Despite the generally lukewarm reception this film has received, i decided to give it a try after seeing a couple of short clips, and i’m glad i did.
Based on Maurice Sendaks hugely popular childrens story, Where The Wild Things Are follows Max, a frustrated young boy craving attention from his family. As his feelings of lonliness grow his wild imagination takes over and transports him to another land, where the wild things are.
I absolutely loved the film from start to finish. It truly captures the brilliant imagination that all young boys have, yet with a downbeat melancholy atmosphere. At the risk of sounding like a muppet, when i was watching it i felt like an 8 year old again. The monsters were fantastically done, no CGI here (apart from some of the facial expressions), just old-school men in animal suits running about. It may not sound brilliant, but it is. The physical presence and strength of the monsters comes across in a way that just isn’t possible with CGI. As a result, the actiony fighting scenes involving the monsters are a blast, you’re seeing genuine impacts and falls, and it comes across. I found it hugely refreshing, as personally i’ve always had difficulty with CGI created characters. Fans of ‘Labyrinth’ will certainly enjoy this aspect, i did find myself thinking of Ludo on a couple of occasions.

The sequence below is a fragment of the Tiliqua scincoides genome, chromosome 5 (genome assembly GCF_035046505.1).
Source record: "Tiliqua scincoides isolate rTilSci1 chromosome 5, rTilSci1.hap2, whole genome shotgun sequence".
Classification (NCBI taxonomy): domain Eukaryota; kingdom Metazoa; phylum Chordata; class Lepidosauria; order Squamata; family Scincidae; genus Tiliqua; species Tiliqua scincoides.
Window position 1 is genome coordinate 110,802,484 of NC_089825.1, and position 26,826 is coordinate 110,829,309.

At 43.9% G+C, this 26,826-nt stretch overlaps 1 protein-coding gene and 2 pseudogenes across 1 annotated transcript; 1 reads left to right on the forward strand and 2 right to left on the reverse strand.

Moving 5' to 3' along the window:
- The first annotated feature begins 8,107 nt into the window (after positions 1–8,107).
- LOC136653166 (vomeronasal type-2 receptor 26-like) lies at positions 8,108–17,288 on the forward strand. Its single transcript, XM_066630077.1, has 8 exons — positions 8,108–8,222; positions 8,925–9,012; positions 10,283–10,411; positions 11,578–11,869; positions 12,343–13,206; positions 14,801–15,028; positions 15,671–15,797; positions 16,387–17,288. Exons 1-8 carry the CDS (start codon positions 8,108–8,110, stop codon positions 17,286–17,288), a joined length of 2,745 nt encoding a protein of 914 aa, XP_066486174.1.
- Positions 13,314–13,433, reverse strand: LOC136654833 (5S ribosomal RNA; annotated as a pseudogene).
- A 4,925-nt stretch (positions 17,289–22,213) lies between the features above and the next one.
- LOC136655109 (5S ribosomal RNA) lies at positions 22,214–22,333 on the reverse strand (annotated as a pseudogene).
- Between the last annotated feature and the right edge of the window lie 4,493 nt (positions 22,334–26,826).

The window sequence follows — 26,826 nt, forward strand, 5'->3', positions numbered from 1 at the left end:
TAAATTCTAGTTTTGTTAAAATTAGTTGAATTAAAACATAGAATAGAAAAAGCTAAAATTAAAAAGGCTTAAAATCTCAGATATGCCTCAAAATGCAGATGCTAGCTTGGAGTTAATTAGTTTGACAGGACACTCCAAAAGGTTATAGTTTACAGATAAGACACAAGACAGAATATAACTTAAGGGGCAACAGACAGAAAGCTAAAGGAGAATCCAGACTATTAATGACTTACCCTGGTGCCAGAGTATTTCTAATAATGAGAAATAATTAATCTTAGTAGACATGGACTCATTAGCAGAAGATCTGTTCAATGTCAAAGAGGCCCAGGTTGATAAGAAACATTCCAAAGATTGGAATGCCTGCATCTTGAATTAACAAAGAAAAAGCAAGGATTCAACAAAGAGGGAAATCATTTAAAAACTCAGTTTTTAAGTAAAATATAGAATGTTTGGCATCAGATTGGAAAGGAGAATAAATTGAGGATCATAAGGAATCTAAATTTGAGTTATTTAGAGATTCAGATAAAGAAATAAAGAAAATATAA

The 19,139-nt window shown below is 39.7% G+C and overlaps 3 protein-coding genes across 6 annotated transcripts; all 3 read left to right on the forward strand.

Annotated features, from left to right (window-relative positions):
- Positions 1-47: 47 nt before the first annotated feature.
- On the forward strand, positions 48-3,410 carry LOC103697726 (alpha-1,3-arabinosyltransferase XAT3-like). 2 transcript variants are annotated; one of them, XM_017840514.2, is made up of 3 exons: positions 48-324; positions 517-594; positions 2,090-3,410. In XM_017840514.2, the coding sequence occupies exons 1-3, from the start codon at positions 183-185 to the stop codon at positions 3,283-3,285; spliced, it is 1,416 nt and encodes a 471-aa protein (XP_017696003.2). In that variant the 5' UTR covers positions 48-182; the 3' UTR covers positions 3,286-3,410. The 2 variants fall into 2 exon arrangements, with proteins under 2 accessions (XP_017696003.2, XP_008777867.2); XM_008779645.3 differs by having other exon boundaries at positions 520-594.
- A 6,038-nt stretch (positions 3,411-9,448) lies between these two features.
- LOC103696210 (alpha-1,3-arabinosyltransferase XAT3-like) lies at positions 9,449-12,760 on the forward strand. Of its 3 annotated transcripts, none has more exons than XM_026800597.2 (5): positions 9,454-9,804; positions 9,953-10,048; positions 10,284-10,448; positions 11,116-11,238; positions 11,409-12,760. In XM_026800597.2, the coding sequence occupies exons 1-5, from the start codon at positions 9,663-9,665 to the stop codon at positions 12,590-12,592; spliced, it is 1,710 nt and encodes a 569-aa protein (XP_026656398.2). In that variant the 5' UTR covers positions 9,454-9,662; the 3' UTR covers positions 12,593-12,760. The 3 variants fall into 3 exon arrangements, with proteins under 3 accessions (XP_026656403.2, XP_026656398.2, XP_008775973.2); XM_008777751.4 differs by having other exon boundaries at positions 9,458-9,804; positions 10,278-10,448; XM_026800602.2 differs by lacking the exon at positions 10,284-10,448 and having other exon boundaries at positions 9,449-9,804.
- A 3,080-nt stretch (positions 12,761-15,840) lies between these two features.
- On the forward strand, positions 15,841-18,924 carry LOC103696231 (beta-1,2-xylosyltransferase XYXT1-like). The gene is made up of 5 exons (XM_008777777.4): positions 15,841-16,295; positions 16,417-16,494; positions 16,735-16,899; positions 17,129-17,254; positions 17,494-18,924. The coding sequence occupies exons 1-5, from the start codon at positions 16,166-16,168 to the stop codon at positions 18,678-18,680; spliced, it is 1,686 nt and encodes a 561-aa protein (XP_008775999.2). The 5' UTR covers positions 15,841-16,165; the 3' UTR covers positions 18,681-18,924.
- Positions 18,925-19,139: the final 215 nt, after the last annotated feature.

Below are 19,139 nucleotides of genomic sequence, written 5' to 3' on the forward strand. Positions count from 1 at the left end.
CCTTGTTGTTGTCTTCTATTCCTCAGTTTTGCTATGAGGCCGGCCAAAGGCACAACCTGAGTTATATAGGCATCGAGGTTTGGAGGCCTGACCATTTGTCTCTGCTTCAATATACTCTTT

The film is beautiful to look at with some stunning images and Karen O deserves a special mention for the soundtrack, which compliments these images and the emotions on display brilliantly, whilst producing a definite indie feel. Max Records performs well as Max and is ably supported by the ever reliable Catherine Keener as his Mum.
I did have a couple of problems with the film. At times it was a little overly melodramatic, and contrived. The ‘i’m a troubled kid looking for attention’ card was overplayed in the first 4ominutes, and was dealt with slightly heavy handedly. This could have been tackled more subtely, then again it is a film for children…..just. The monsters aren’t larger than life loveable characters, and their world is at times a scary, threatening place. The hugely entertaining dirt fight and fort building scenes however, are great childrens entertainment and i’m sure the family theme will resonate with kids. Jonze has found a good balance between dark atmosphere and an entertaining lively children’s film.
The final scene with Max running home to his mum was executed nicely. No words are spoken as his Mum hugs him and later falls asleep watching him. The effect is far more powerful than an exchange of over emotional ‘i love you’ and ‘i missed you’. It was restrained, short and concluded the film perfectly. The film itself feels quite restrained, with no substantial plot development, or newly created artificial story on top of the original source material. It’s just Max’s gradual realisation that his childish actions won’t cut it anymore, that his imaginative mind can no longer block out problems in the real world and that it’s time for him to grow up a little.
I laughed out loud, I held back tears and I don’t recall ever smiling so much during any film i’ve seen before.